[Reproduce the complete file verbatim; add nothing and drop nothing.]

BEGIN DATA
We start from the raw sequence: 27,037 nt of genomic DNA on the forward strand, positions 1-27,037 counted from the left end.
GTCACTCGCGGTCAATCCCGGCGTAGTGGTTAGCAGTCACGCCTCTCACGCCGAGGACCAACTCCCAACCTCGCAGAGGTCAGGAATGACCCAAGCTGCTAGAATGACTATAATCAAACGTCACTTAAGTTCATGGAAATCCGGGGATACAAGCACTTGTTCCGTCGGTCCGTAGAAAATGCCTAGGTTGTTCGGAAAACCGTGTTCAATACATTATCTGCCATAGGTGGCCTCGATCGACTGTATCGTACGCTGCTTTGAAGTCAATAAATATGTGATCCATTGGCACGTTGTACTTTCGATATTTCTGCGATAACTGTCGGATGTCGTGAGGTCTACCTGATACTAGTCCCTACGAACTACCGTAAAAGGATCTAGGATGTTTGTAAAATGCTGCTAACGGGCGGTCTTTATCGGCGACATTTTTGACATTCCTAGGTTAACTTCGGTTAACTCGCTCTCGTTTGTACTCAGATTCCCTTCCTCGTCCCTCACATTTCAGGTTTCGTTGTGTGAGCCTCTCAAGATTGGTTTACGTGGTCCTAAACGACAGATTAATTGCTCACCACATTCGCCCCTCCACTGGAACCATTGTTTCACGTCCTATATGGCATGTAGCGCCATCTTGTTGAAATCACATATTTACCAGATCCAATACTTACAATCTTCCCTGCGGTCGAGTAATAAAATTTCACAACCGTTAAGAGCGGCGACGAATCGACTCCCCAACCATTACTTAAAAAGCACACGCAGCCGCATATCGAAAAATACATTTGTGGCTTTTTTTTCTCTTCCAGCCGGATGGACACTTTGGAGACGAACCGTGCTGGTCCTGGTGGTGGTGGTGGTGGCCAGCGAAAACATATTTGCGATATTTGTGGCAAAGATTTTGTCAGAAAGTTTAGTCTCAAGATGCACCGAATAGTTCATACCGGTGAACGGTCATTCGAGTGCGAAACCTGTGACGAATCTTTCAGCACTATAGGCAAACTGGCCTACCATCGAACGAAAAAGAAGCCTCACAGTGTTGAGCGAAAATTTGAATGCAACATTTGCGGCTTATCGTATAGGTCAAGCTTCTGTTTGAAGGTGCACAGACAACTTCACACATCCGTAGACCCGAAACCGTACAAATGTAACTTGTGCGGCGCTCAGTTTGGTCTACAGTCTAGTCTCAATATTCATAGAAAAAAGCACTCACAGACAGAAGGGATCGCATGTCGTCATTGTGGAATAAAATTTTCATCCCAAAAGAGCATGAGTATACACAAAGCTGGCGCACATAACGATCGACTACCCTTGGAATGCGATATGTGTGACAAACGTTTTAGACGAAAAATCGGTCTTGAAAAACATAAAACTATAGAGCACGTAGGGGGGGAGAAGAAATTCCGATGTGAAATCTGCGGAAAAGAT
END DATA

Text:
We start from the raw sequence: 27,037 nt of genomic DNA on the forward strand, positions 1-27,037 counted from the left end.
GTCACTCGCGGTCAATCCCGGCGTAGTGGTTAGCAGTCACGCCTCTCACGCCGAGGACCAACTCCCAACCTCGCAGAGGTCAGGAATGACCCAAGCTGCTAGAATGACTATAATCAAACGTCACTTAAGTTCATGGAAATCCGGGGATACAAGCACTTGTTCCGTCGGTCCGTAGAAAATGCCTAGGTTGTTCGGAAAACCGTGTTCAATACATTATCTGCCATAGGTGGCCTCGATCGACTGTATCGTACGCTGCTTTGAAGTCAATAAATATGTGATCCATTGGCACGTTGTACTTTCGATATTTCTGCGATAACTGTCGGATGTCGTGAGGTCTACCTGATACTAGTCCCTACGAACTACCGTAAAAGGATCTAGGATGTTTGTAAAATGCTGCTAACGGGCGGTCTTTATCGGCGACATTTTTGACATTCCTAGGTTAACTTCGGTTAACTCGCTCTCGTTTGTACTCAGATTCCCTTCCTCGTCCCTCACATTTCAGGTTTCGTTGTGTGAGCCTCTCAAGATTGGTTTACGTGGTCCTAAACGACAGATTAATTGCTCACCACATTCGCCCCTCCACTGGAACCATTGTTTCACGTCCTATATGGCATGTAGCGCCATCTTGTTGAAATCACATATTTACCAGATCCAATACTTACAATCTTCCCTGCGGTCGAGTAATAAAATTTCACAACCGTTAAGAGCGGCGACGAATCGACTCCCCAACCATTACTTAAAAAGCACACGCAGCCGCATATCGAAAAATACATTTGTGGCTTTTTTTTCTCTTCCAGCCGGATGGACACTTTGGAGACGAACCGTGCTGGTCCTGGTGGTGGTGGTGGTGGCCAGCGAAAACATATTTGCGATATTTGTGGCAAAGATTTTGTCAGAAAGTTTAGTCTCAAGATGCACCGAATAGTTCATACCGGTGAACGGTCATTCGAGTGCGAAACCTGTGACGAATCTTTCAGCACTATAGGCAAACTGGCCTACCATCGAACGAAAAAGAAGCCTCACAGTGTTGAGCGAAAATTTGAATGCAACATTTGCGGCTTATCGTATAGGTCAAGCTTCTGTTTGAAGGTGCACAGACAACTTCACACATCCGTAGACCCGAAACCGTACAAATGTAACTTGTGCGGCGCTCAGTTTGGTCTACAGTCTAGTCTCAATATTCATAGAAAAAAGCACTCACAGACAGAAGGGATCGCATGTCGTCATTGTGGAATAAAATTTTCATCCCAAAAGAGCATGAGTATACACAAAGCTGGCGCACATAACGATCGACTACCCTTGGAATGCGATATGTGTGACAAACGTTTTAGACGAAAAATCGGTCTTGAAAAACATAAAACTATAGAGCACGTAGGGGGGGAGAAGAAATTCCGATGTGAAATCTGCGGAAAAGAT